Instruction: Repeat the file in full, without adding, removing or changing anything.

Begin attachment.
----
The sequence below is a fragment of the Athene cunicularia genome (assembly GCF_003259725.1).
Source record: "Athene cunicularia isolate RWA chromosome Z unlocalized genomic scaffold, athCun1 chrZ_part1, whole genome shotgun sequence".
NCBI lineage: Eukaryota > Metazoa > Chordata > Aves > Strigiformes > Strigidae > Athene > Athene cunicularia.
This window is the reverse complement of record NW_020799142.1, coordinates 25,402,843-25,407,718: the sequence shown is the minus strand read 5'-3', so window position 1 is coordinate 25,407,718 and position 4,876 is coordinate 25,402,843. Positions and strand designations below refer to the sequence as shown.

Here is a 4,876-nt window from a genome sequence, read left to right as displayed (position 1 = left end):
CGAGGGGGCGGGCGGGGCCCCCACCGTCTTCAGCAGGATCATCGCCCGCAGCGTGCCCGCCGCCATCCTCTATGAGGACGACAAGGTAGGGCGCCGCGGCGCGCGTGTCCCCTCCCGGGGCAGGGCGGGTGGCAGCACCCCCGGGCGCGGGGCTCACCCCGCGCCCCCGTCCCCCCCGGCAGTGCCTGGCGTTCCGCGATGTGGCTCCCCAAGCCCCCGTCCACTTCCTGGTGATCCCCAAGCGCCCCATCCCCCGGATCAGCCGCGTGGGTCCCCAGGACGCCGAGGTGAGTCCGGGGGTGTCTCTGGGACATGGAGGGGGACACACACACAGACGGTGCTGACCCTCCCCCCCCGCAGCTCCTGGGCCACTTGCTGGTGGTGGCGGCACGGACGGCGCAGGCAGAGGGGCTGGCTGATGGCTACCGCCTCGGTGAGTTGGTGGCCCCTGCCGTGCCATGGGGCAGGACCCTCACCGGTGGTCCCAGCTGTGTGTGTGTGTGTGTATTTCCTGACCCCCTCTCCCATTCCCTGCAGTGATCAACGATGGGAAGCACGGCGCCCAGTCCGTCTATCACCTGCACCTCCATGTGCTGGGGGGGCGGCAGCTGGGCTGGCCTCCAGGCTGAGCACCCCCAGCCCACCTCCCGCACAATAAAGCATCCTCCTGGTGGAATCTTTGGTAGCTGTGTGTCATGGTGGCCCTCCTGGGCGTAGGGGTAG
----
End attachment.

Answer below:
The sequence below is a fragment of the Athene cunicularia genome (assembly GCF_003259725.1).
Source record: "Athene cunicularia isolate RWA chromosome Z unlocalized genomic scaffold, athCun1 chrZ_part1, whole genome shotgun sequence".
NCBI lineage: Eukaryota > Metazoa > Chordata > Aves > Strigiformes > Strigidae > Athene > Athene cunicularia.
This window is the reverse complement of record NW_020799142.1, coordinates 25,402,843-25,407,718: the sequence shown is the minus strand read 5'-3', so window position 1 is coordinate 25,407,718 and position 4,876 is coordinate 25,402,843. Positions and strand designations below refer to the sequence as shown.

Here is a 4,876-nt window from a genome sequence, read left to right as displayed (position 1 = left end):
CGAGGGGGCGGGCGGGGCCCCCACCGTCTTCAGCAGGATCATCGCCCGCAGCGTGCCCGCCGCCATCCTCTATGAGGACGACAAGGTAGGGCGCCGCGGCGCGCGTGTCCCCTCCCGGGGCAGGGCGGGTGGCAGCACCCCCGGGCGCGGGGCTCACCCCGCGCCCCCGTCCCCCCCGGCAGTGCCTGGCGTTCCGCGATGTGGCTCCCCAAGCCCCCGTCCACTTCCTGGTGATCCCCAAGCGCCCCATCCCCCGGATCAGCCGCGTGGGTCCCCAGGACGCCGAGGTGAGTCCGGGGGTGTCTCTGGGACATGGAGGGGGACACACACACAGACGGTGCTGACCCTCCCCCCCCGCAGCTCCTGGGCCACTTGCTGGTGGTGGCGGCACGGACGGCGCAGGCAGAGGGGCTGGCTGATGGCTACCGCCTCGGTGAGTTGGTGGCCCCTGCCGTGCCATGGGGCAGGACCCTCACCGGTGGTCCCAGCTGTGTGTGTGTGTGTGTATTTCCTGACCCCCTCTCCCATTCCCTGCAGTGATCAACGATGGGAAGCACGGCGCCCAGTCCGTCTATCACCTGCACCTCCATGTGCTGGGGGGGCGGCAGCTGGGCTGGCCTCCAGGCTGAGCACCCCCAGCCCACCTCCCGCACAATAAAGCATCCTCCTGGTGGAATCTTTGGTAGCTGTGTGTCATGGTGGCCCTCCTGGGCGTAGGGGTAG